I photographed his meager cabin, making sure that the accumulations of liquefied innards, stains from dead flesh and my brother’s scalp received their share of image-taking. It was not my most pleasant of tasks. But I still had no flowery phrases to describe death. No gruesome ones, either. It seemed that it was all about me – about “I” – instead of Garry’s corpse.
Two weeks later, as we gathered up the trash of his possessions and arranged for a skid steer to bulldoze the home in which he had lived for the past sixty-two years, I stopped, stood back, and examined the rubble.
“So this is how one eradicates a life,” I thought to myself. “A few black garbage bags, a few signatures to close out the estate, and a life lived for seven decades disappears.”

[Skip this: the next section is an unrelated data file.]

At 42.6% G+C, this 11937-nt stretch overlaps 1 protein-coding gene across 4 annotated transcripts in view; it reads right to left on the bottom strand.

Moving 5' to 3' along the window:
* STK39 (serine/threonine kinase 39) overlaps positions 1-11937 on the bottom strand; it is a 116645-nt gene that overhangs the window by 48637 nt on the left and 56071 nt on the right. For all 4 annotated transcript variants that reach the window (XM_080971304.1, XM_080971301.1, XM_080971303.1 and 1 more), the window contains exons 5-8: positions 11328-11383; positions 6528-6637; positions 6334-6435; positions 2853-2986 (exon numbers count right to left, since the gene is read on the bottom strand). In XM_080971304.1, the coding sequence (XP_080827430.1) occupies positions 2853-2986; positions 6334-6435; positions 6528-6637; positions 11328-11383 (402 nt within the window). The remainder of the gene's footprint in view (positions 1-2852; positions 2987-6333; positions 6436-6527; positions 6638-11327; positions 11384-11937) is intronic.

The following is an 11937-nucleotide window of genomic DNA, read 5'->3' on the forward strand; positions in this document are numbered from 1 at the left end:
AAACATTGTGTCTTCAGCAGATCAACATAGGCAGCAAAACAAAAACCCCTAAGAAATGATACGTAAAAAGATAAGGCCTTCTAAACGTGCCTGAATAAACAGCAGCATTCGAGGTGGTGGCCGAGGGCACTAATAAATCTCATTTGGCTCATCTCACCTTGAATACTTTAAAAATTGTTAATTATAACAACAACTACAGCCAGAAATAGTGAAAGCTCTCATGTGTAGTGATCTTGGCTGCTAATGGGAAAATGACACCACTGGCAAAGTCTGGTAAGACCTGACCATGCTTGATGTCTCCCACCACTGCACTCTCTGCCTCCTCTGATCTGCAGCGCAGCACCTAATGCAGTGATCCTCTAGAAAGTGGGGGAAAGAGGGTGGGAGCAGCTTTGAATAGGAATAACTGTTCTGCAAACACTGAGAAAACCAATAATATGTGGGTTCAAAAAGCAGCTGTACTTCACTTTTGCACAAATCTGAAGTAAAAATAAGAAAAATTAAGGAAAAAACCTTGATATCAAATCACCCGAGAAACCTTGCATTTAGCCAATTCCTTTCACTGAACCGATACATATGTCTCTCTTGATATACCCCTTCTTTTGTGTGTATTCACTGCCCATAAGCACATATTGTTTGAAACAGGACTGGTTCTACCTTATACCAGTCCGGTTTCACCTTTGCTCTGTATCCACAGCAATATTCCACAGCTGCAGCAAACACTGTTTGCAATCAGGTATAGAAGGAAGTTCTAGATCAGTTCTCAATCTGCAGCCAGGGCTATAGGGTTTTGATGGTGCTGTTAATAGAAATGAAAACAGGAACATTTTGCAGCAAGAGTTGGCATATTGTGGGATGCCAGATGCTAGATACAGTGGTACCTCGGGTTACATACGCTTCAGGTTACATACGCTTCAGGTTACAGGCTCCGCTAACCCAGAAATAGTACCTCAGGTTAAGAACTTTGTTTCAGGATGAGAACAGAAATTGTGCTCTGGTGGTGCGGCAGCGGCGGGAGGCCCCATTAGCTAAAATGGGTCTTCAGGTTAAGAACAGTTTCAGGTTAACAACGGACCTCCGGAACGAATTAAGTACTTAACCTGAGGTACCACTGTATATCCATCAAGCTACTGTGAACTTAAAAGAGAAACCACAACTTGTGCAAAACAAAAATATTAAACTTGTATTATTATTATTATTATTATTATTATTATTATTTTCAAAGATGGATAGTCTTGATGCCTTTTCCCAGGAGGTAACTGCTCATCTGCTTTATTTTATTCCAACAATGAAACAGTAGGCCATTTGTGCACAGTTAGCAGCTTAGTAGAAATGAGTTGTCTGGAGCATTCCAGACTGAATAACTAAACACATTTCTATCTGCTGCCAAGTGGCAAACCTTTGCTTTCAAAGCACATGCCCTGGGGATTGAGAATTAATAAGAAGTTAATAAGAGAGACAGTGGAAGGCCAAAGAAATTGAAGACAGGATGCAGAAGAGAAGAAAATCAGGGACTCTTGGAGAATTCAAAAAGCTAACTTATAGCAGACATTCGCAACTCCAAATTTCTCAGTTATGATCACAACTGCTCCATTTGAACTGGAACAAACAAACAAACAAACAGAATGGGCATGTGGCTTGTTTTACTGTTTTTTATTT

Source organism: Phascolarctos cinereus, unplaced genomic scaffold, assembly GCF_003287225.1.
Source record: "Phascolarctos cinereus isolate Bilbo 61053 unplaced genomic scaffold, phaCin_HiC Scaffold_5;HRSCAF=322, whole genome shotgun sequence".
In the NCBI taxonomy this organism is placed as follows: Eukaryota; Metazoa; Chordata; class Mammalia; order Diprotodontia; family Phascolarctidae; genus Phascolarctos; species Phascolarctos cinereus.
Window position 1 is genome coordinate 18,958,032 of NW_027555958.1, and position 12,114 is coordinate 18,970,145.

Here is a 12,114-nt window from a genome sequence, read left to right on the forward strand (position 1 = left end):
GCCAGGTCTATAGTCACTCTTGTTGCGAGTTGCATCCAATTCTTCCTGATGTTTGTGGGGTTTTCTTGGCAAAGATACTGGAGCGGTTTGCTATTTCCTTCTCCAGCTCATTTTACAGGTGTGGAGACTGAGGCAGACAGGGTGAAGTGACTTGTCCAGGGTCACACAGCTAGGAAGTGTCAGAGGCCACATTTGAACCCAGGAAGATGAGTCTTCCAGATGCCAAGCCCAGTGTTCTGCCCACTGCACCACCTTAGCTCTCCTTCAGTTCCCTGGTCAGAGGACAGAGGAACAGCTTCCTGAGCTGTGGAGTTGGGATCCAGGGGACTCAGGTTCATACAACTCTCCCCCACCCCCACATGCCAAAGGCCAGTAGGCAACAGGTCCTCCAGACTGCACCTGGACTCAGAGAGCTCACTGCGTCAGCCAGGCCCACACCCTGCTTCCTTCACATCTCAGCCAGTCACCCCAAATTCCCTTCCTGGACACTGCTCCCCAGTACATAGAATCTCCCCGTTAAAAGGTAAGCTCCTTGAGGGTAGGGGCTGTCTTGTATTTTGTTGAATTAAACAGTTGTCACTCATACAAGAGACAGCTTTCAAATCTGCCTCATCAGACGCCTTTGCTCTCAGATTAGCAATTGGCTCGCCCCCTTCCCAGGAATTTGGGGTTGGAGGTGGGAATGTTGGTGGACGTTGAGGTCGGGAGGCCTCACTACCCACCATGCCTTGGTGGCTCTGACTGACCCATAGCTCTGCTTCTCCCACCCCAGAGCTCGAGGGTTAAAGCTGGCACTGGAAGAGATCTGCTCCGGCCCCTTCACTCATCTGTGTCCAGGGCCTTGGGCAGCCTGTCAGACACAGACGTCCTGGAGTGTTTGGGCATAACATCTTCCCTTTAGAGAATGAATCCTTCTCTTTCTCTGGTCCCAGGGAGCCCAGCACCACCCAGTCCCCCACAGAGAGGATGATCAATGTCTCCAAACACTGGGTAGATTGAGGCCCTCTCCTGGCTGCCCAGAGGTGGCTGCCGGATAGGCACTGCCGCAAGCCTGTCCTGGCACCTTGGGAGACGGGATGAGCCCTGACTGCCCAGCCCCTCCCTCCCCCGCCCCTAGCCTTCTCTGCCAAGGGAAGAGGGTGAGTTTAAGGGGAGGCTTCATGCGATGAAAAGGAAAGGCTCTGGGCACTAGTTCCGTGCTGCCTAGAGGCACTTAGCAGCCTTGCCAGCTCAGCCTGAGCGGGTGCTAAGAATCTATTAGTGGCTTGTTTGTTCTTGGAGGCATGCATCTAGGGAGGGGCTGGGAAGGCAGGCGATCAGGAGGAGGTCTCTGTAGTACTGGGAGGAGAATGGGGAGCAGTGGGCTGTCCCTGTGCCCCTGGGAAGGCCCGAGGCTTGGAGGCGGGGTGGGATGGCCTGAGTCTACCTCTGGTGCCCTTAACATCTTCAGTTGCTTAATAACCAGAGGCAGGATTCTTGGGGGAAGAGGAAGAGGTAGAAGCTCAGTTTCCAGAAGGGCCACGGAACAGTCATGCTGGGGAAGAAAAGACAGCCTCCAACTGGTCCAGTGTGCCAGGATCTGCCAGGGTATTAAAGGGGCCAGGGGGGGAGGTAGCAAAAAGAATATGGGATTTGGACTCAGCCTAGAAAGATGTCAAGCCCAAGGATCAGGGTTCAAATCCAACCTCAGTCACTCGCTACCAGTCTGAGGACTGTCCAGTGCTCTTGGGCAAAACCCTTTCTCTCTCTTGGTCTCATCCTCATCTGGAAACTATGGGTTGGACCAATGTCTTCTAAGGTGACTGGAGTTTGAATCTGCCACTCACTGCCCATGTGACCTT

It was as close, then, as I had managed to get to describing death. Yet, looking back on the life he had squandered, and, truthfully, the lives that the rest of us had done equally well at frittering away, I saw, clearly, the exact phrase for how we had misused the days we had been granted. Oddly, the phrase could be applied more appropriately to the close friends and relatives of the deceased, than about the corpse that they celebrate.
“What we have lost,” I thought. It was our own doing.
The early summer sun shone and sweltered, but the world did not erupt in blossom or crumble into dust. Emerging from the womb was neither poetic nor horrendous. It was just another event. He was, of course, not the first, nor would he be the last. He was just one, and who can say if he felt the insignificance. He certainly was not talking.